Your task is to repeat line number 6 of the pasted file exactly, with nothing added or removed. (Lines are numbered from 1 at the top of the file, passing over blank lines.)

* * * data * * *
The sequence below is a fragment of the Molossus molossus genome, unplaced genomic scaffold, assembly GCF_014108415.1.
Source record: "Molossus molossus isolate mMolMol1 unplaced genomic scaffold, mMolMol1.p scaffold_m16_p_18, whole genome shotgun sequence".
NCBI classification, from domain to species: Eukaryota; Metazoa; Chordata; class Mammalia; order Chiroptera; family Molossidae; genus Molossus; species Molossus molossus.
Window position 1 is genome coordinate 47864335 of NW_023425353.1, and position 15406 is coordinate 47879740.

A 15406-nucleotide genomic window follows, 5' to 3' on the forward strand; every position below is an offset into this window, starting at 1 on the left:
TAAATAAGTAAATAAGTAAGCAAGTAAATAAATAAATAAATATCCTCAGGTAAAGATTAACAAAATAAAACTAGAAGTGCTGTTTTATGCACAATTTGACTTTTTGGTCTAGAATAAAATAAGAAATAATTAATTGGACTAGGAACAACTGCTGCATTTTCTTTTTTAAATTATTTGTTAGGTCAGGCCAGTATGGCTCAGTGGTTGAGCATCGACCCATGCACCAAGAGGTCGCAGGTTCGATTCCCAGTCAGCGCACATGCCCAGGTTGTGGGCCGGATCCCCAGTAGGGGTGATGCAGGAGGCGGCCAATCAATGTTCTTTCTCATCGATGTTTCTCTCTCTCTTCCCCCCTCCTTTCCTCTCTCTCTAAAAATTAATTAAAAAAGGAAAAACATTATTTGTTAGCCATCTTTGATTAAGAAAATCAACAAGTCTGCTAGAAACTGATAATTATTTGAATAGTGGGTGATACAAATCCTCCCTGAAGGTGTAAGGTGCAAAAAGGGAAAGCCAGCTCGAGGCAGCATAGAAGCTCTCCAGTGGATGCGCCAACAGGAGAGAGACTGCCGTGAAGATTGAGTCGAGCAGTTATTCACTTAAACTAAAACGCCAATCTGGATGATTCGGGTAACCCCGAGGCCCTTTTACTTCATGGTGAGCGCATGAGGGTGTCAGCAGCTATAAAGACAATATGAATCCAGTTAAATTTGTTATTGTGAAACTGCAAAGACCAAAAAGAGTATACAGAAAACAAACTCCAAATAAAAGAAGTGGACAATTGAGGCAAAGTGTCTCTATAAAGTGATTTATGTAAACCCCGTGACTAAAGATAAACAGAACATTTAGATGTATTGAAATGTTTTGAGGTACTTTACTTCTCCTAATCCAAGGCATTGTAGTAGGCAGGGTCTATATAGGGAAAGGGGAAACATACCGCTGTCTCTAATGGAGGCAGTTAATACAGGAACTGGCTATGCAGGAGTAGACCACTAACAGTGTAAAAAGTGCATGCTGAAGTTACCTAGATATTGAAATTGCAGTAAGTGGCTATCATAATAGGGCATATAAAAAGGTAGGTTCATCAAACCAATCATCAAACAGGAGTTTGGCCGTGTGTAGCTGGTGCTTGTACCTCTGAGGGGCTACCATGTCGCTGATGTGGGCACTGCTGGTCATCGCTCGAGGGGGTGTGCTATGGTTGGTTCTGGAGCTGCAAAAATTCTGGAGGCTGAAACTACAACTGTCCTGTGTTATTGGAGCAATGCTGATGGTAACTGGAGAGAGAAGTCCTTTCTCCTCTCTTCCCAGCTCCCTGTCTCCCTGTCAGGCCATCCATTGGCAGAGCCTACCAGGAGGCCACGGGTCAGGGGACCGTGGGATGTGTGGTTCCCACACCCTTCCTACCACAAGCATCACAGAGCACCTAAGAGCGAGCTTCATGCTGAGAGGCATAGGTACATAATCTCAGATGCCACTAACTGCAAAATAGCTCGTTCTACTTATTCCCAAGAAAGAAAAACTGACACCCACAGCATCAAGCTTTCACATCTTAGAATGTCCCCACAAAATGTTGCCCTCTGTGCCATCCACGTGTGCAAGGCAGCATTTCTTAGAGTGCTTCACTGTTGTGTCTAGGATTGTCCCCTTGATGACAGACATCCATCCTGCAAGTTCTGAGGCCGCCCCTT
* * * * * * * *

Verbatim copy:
TAAATAAGTAAATAAGTAAGCAAGTAAATAAATAAATAAATATCCTCAGGTAAAGATTAACAAAATAAAACTAGAAGTGCTGTTTTATGCACAATTTGACTTTTTGGTCTAGAATAAAATAAGAAATAATTAATTGGACTAGGAACAACTGCTGCATTTTCTTTTTTAAATTATTTGTTAGGTCAGGCCAGTATGGCTCAGTGGTTGAGCATCGACCCATGCACCAAGAGGTCGCAGGTTCGATTCCCAGTCAGCGCACATGCCCAGGTTGTGGGCCGGATCCCCAGTAGGGGTGATGCAGGAGGCGGCCAATCAATGTTCTTTCTCATCGATGTTTCTCTCTCTCTTCCCCCCTCCTTTCCTCTCTCTCTAAAAATTAATTAAAAAAGGAAAAACATTATTTGTTAGCCATCTTTGATTAAGAAAATCAACAAGTCTGCTAGAAACTGATAATTATTTGAATAGTGGGTGATACAAATCCTCCCTGAAGGTGTAAGGTGCAAAAAGGGAAAGCCAGCTCGAGGCAGCATAGAAGCTCTCCAGTGGATGCGCCAACAGGAGAGAGACTGCCGTGAAGATTGAGTCGAGCAGTTATTCACTTAAACTAAAACGCCAATCTGGATGATTCGGGTAACCCCGAGGCCCTTTTACTTCATGGTGAGCGCATGAGGGTGTCAGCAGCTATAAAGACAATATGAATCCAGTTAAATTTGTTATTGTGAAACTGCAAAGACCAAAAAGAGTATACAGAAAACAAACTCCAAATAAAAGAAGTGGACAATTGAGGCAAAGTGTCTCTATAAAGTGATTTATGTAAACCCCGTGACTAAAGATAAACAGAACATTTAGATGTATTGAAATGTTTTGAGGTACTTTACTTCTCCTAATCCAAGGCATTGTAGTAGGCAGGGTCTATATAGGGAAAGGGGAAACATACCGCTGTCTCTAATGGAGGCAGTTAATACAGGAACTGGCTATGCAGGAGTAGACCACTAACAGTGTAAAAAGTGCATGCTGAAGTTACCTAGATATTGAAATTGCAGTAAGTGGCTATCATAATAGGGCATATAAAAAGGTAGGTTCATCAAACCAATCATCAAACAGGAGTTTGGCCGTGTGTAGCTGGTGCTTGTACCTCTGAGGGGCTACCATGTCGCTGATGTGGGCACTGCTGGTCATCGCTCGAGGGGGTGTGCTATGGTTGGTTCTGGAGCTGCAAAAATTCTGGAGGCTGAAACTACAACTGTCCTGTGTTATTGGAGCAATGCTGATGGTAACTGGAGAGAGAAGTCCTTTCTCCTCTCTTCCCAGCTCCCTGTCTCCCTGTCAGGCCATCCATTGGCAGAGCCTACCAGGAGGCCACGGGTCAGGGGACCGTGGGATGTGTGGTTCCCACACCCTTCCTACCACAAGCATCACAGAGCACCTAAGAGCGAGCTTCATGCTGAGAGGCATAGGTACATAATCTCAGATGCCACTAACTGCAAAATAGCTCGTTCTACTTATTCCCAAGAAAGAAAAACTGACACCCACAGCATCAAGCTTTCACATCTTAGAATGTCCCCACAAAATGTTGCCCTCTGTGCCATCCACGTGTGCAAGGCAGCATTTCTTAGAGTGCTTCACTGTTGTGTCTAGGATTGTCCCCTTGATGACAGACATCCATCCTGCAAGTTCTGAGGCCGCCCCTT